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Erasure correction for nested receivers
"... Abstract—We consider packet erasure or error correction coding for a nested receiver structure, where each receiver receives a subset of the packets received by the next receiver. This type of structure arises, for instance, with temporal demands, where each receiver corresponds to a deadline by whi ..."
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Abstract—We consider packet erasure or error correction coding for a nested receiver structure, where each receiver receives a subset of the packets received by the next receiver. This type of structure arises, for instance, with temporal demands, where each receiver corresponds to a deadline by which certain information must be decoded. By making a connection with our previous work on nonmulticast network error correction, we find the capacity region for any given number of erasures or errors whose locations are a priori unknown, along with a capacityachieving intrasession coding scheme. I.
Outer bounds on the error correction capacity region for nonmulticast
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unknown title
, 2013
"... All intext references underlined in blue are linked to publications on ResearchGate, letting you access and read them immediately. ..."
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All intext references underlined in blue are linked to publications on ResearchGate, letting you access and read them immediately.
On Broadcast with a Common Message over Networks
"... We consider the following communication problem over a directed graph. A source node wants to transmit a common message to a set of receiver nodes along with a private message to each of the receivers. We show a class of networks for which the achievable rate region is given by the cutset bounds. F ..."
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We consider the following communication problem over a directed graph. A source node wants to transmit a common message to a set of receiver nodes along with a private message to each of the receivers. We show a class of networks for which the achievable rate region is given by the cutset bounds. From the cutset bounds, we get R o to be an outer bound to the rate region R (R ⊆ R o). For the case K = 2, it was shown in [1],[6],[5] that the cutset bound is tight. It was observed in [4] that the cutset bound is not necessarily tight when K> 2. The authors provide the example of the network in Figure 1. The network does not support the rate point (1, 0, 1, 0) even though it lies in R o. The authors also demonstrate achievable rates by combining the technique of network coding and linear precoding at the source. In this work, we show a class of networks for which the cutset bound is tight. This class consists of all acyclic networks for which the mincuts are characters t1 t2 t3 Figure 1: Network for which the cutset bound is not tight. All links have unit capacity. 1.
On Multicasting Nested Message Sets Over Combination Networks
"... Abstract—In this paper, we study delivery of two nested message sets over combination networks with an arbitrary number of receivers, where a subset of receivers (public receivers) demand only the lower priority message and a subset of receivers (private receivers) demand both the lower and the high ..."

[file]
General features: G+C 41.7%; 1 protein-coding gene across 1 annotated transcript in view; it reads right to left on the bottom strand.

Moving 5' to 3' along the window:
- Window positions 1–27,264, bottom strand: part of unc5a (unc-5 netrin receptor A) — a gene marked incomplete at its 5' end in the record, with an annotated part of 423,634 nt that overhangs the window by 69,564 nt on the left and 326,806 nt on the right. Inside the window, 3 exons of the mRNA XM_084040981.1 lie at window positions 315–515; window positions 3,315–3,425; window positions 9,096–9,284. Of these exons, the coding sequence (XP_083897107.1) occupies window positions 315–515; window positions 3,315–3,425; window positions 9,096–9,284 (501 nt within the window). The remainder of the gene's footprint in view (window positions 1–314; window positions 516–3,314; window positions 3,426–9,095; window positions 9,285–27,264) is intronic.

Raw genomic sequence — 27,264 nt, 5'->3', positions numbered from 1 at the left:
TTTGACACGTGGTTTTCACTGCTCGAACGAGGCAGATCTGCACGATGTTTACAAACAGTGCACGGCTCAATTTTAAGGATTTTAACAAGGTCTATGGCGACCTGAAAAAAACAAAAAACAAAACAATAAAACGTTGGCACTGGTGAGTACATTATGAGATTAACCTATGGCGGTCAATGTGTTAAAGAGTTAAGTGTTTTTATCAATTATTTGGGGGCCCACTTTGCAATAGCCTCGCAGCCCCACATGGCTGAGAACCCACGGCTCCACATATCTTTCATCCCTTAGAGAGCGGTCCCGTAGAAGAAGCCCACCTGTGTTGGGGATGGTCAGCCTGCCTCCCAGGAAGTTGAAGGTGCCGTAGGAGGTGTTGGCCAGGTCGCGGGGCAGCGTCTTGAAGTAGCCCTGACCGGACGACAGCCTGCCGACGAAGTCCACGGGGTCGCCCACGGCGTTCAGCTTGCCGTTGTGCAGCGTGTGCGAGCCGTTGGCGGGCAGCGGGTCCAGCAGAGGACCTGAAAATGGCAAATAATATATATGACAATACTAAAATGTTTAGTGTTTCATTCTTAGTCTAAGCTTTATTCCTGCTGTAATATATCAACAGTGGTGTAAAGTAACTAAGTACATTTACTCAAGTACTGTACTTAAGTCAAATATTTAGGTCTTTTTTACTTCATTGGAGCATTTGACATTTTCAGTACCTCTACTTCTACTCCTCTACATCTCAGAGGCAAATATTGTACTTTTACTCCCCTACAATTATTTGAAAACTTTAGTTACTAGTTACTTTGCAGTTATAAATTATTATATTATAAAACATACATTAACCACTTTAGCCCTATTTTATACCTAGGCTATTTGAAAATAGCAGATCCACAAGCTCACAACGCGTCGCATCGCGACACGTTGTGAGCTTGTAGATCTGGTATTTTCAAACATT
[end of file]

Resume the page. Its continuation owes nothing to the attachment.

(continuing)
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Abstract—In this paper, we study delivery of two nested message sets over combination networks with an arbitrary number of receivers, where a subset of receivers (public receivers) demand only the lower priority message and a subset of receivers (private receivers) demand both the lower and the higher priority messages. We give a complete rate region characterization over combination networks with three public and any number of private receivers, where achievability is through linear coding. Our encoding scheme is general and characterizes an achievable region for arbitrary number of public and private receivers 1. I.
LowComplexity NonUniform Demand Multicast Network Coding Problems
"... The nonuniform demand network coding problem is posed as a singlesource and multiplesink network transmission problem where the sinks may have heterogeneous demands. In contrast with multicast problems, nonuniform demand problems are concerned with the amounts of data received by each sink, ra ..."
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The nonuniform demand network coding problem is posed as a singlesource and multiplesink network transmission problem where the sinks may have heterogeneous demands. In contrast with multicast problems, nonuniform demand problems are concerned with the amounts of data received by each sink, rather than the specifics of the received data. In this work, we enumerate nonuniform network demand scenarios under which network coding solutions can be found in polynomial time. This is accomplished by relating the demand problem with the graph coloring problem, and then applying results from the strong perfect graph theorem to identify coloring problems which can be solved in polynomial time. This characterization of efficientlysolvable nonuniform demand problems is an important step in understanding such problems, as it allows us to better understand situations under which the NPcomplete problem might be tractable.